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MAE PhD Defense – Joseph Scroggins
March 15, 2019 @ 3:30 pm - 5:30 pm
Title: On Modeling Lifted Jet Flames with the RIF-ist Framework
Advisor: Kevin Lyons
Date and Time: Friday, March 15, 2019 at 3:30 PM
Location: EB3 – 3115
Abstract: Turbulent non-premixed combustion powers many practical engineering devices, but predictive combustion modeling remains challenging and computationally intensive. Tabulated chemistry models have significantly reduced computational cost for CFD simulations and have been used extensively for modeling both premixed and non-premixed combustion with both RANS and LES turbulence models. Despite wide-spread adoption in industry, tabulated models are limited by simplifying assumptions, such as being tabulated at steady scalar dissipation rates and thus neglecting history effects that can be important in modeling pollutant formation. Further, tabulated approaches are constrained by memory when many manifolds are required. The multiple Representative Interactive Flamelet approach, where the unsteady flamelet equations are solved online and integrated with a presumed PDF at each time step at each computational cell, captures history effects and is not constrained by dimensionality. The traditional RIF approach however is computationally costly and becomes increasingly more so for large LES grids. A recently developed formulation of the RIF model, the RIF in situ tabulation (RIF-ist) model, combines the advantages of online flamelet calculations and the speed of tabulated models by replacing the costly PDF integration at each computational cell with a 2D interpolation of a mixture fraction and mixture fraction variance table generated at each time step for each flamelet. The RIF-ist model has been demonstrated to perform similarly to the traditional RIF method for predicting flame liftoff length and ignition time for ECN Spray A at significantly reduced computational cost. However, quantitative validation, such as prediction of temperature and species, was not assessed. The focus of the present work is to extend the RIF-ist model to gaseous jet flames and validate the framework using comprehensive species data sets. The model is first used to simulate the Cabra vitiated coflow burner, which has been used to examine two autoigniting flames: a nitrogen-diluted hydrogen flame; and an air-diluted methane flame. The methane-air flame species and temperature results are well-predicted along the centerline as well at the downstream radial measurements, with predictions comparing favorably with other flamelet models. The hydrogen-nitrogen flame is found to be subject to large oscillations due to oscillating heat release in the domain. Heat release oscillations are common in RIF simulations, with a faster flamelet injection rate leading to reduced oscillations. Limitations of the current implementation are discussed. The RIF-ist framework is then extended to transitional/MILD n-heptane flames. Using both RANS and LES, the framework is shown to capture flame structure and liftoff trends. The present work thus validates the model for a range of conditions. Potential model updates to extend the applicability of the model are also discussed.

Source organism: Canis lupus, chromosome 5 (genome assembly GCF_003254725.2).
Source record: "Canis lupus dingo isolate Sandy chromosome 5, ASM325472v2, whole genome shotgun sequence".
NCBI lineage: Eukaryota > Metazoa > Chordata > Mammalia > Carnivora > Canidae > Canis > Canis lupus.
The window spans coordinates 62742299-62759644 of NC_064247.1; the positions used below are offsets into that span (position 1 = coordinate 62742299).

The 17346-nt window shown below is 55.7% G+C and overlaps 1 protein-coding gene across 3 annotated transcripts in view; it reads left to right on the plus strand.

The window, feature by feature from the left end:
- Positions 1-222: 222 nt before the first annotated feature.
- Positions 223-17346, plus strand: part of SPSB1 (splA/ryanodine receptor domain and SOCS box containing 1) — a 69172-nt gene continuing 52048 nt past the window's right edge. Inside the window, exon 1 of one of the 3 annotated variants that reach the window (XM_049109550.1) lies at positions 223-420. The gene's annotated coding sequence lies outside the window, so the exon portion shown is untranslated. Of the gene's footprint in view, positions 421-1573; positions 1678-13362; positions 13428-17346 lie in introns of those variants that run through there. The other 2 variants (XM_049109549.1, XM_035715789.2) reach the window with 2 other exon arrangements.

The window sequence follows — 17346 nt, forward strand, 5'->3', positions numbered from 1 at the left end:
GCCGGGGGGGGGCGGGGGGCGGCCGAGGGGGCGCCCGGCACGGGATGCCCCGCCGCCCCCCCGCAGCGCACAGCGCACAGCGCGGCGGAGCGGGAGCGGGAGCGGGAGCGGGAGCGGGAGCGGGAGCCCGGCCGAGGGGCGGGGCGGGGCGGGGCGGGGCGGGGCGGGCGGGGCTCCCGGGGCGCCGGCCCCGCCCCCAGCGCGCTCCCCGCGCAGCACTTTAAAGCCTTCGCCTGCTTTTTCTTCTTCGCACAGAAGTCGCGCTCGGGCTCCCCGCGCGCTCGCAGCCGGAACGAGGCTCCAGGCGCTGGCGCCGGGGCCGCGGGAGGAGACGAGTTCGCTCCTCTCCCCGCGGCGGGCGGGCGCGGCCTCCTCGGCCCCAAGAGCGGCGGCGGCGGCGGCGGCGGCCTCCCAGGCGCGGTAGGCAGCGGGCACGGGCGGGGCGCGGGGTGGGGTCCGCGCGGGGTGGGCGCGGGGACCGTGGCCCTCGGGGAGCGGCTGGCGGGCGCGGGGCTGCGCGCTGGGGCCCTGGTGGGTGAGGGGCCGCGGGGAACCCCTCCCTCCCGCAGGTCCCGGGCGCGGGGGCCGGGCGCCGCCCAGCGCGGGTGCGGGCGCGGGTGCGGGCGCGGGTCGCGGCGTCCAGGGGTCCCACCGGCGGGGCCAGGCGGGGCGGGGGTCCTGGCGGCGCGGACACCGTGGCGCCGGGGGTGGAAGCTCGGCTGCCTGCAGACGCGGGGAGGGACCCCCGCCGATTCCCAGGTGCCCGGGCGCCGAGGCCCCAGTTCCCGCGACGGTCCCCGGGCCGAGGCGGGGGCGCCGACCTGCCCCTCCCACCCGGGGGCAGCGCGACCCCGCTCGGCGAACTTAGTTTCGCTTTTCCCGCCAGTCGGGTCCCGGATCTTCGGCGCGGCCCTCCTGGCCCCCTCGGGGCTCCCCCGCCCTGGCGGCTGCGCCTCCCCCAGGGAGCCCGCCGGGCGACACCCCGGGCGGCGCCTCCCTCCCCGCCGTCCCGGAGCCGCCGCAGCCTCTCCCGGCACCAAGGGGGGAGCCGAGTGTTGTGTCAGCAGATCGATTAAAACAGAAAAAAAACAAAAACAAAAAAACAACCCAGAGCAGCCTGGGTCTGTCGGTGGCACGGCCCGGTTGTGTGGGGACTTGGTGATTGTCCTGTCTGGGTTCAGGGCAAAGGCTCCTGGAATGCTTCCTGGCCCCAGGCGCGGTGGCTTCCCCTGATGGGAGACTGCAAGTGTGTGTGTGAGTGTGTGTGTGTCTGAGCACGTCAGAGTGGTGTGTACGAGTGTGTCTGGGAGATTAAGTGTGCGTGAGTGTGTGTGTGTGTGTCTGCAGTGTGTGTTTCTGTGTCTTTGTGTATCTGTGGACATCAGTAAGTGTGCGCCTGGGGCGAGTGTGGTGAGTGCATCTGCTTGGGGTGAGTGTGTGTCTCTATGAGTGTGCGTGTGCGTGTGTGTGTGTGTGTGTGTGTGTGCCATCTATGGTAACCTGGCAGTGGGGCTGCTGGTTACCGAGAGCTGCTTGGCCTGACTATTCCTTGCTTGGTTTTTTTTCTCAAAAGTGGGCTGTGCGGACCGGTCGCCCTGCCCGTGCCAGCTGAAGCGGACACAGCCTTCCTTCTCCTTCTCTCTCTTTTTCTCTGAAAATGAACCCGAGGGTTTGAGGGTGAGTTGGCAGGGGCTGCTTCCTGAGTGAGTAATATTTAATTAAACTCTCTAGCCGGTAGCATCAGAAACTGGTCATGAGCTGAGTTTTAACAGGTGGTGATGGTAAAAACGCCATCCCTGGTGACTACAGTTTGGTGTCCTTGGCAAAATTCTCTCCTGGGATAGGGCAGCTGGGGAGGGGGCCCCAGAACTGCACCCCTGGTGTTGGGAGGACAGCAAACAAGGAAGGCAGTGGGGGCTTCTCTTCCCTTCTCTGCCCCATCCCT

Biography: Joe attended Georgia Tech and graduated with a BS in Mechanical Engineering. Following graduation, he attended North Carolina State University, where he received an MS in Aerospace Engineering and continued on toward a PhD. After the departure of his original advisor, Joe took a position in the propulsion industry, where he has worked on thermal/fluid problems with gas turbines, solid rockets, scramjets, launch vehicles, and re-entry vehicles. He has continued to pursue his PhD part-time. He is currently the Lead for the Thermal Environments group at Northrop Grumman Innovation Systems Launch Vehicles business unit.